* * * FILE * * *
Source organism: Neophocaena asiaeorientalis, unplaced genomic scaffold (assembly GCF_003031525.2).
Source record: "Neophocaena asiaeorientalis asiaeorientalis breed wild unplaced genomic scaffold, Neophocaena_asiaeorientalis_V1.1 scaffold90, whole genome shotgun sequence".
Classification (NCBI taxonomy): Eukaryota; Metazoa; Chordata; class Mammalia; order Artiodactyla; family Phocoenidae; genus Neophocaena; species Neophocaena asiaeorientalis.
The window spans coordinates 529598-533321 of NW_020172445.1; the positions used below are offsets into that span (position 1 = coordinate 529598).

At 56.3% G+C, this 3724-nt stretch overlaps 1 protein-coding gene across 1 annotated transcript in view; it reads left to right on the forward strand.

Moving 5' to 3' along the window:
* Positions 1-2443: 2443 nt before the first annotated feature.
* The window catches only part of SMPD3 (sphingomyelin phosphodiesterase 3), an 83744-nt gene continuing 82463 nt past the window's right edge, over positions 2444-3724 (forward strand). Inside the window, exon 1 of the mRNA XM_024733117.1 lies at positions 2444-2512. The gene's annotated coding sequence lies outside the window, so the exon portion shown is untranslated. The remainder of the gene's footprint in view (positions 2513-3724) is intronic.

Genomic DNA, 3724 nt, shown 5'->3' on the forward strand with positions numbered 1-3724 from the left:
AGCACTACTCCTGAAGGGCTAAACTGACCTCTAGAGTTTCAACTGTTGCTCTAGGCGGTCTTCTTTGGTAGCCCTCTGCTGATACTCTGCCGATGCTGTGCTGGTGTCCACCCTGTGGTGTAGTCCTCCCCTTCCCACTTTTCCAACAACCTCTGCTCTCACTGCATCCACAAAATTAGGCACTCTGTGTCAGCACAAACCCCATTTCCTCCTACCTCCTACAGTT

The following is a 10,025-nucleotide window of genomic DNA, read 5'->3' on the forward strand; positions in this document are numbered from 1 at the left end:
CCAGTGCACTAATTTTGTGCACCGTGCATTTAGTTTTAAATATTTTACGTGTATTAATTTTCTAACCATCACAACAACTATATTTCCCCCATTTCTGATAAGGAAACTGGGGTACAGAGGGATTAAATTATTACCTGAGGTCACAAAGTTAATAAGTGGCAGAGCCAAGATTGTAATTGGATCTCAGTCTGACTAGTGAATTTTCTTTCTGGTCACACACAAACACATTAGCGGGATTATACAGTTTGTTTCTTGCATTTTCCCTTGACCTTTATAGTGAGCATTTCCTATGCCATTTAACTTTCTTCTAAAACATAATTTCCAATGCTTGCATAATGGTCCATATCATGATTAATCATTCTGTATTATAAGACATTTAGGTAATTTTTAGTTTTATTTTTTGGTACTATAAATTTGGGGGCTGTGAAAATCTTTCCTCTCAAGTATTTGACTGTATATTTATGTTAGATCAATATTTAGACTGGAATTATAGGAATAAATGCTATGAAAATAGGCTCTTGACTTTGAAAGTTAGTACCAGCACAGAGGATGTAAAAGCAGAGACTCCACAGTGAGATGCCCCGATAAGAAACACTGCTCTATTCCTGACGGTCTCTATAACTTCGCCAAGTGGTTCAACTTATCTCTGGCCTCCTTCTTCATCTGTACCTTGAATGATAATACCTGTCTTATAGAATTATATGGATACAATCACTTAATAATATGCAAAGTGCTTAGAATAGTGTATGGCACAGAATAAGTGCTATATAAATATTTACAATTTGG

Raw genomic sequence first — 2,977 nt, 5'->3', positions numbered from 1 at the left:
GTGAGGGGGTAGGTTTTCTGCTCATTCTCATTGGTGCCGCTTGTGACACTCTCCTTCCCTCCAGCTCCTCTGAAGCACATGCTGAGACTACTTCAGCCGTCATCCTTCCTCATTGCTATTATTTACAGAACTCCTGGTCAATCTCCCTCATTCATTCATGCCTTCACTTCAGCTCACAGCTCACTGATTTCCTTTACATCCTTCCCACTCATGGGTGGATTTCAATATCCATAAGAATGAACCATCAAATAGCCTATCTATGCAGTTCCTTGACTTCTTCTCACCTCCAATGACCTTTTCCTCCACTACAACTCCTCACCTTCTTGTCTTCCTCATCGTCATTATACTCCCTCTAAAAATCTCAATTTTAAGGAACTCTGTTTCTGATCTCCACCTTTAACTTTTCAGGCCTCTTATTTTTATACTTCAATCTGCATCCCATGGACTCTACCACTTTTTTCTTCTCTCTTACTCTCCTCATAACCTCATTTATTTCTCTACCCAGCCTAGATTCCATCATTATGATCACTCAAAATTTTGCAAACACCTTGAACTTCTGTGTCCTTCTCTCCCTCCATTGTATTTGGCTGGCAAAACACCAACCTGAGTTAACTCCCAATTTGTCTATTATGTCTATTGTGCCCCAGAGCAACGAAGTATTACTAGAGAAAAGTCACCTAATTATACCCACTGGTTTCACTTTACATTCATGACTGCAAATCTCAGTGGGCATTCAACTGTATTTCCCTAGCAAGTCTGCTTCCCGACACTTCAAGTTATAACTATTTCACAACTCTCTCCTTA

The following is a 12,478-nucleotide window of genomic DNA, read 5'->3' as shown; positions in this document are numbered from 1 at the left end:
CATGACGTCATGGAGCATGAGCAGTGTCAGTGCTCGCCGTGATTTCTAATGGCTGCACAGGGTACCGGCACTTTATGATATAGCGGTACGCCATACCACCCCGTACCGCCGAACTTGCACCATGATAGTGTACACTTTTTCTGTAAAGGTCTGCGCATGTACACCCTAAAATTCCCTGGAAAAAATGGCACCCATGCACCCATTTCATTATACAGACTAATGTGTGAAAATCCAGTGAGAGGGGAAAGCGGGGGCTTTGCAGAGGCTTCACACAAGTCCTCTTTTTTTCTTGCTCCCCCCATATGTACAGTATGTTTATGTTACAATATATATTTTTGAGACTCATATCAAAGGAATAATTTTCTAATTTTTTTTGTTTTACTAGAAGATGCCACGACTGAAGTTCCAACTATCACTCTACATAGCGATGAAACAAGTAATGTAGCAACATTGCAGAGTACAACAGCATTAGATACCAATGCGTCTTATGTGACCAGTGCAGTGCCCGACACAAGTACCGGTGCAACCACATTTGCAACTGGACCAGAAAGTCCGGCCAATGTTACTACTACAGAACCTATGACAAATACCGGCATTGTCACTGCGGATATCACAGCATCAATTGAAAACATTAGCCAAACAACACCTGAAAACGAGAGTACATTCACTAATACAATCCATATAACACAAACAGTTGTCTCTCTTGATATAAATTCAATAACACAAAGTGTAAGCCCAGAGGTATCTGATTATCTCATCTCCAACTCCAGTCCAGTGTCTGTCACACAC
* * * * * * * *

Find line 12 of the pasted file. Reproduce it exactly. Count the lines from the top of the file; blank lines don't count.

CCAGTGCACTAATTTTGTGCACCGTGCATTTAGTTTTAAATATTTTACGTGTATTAATTTTCTAACCATCACAACAACTATATTTCCCCCATTTCTGATAAGGAAACTGGGGTACAGAGGGATTAAATTATTACCTGAGGTCACAAAGTTAATAAGTGGCAGAGCCAAGATTGTAATTGGATCTCAGTCTGACTAGTGAATTTTCTTTCTGGTCACACACAAACACATTAGCGGGATTATACAGTTTGTTTCTTGCATTTTCCCTTGACCTTTATAGTGAGCATTTCCTATGCCATTTAACTTTCTTCTAAAACATAATTTCCAATGCTTGCATAATGGTCCATATCATGATTAATCATTCTGTATTATAAGACATTTAGGTAATTTTTAGTTTTATTTTTTGGTACTATAAATTTGGGGGCTGTGAAAATCTTTCCTCTCAAGTATTTGACTGTATATTTATGTTAGATCAATATTTAGACTGGAATTATAGGAATAAATGCTATGAAAATAGGCTCTTGACTTTGAAAGTTAGTACCAGCACAGAGGATGTAAAAGCAGAGACTCCACAGTGAGATGCCCCGATAAGAAACACTGCTCTATTCCTGACGGTCTCTATAACTTCGCCAAGTGGTTCAACTTATCTCTGGCCTCCTTCTTCATCTGTACCTTGAATGATAATACCTGTCTTATAGAATTATATGGATACAATCACTTAATAATATGCAAAGTGCTTAGAATAGTGTATGGCACAGAATAAGTGCTATATAAATATTTACAATTTGG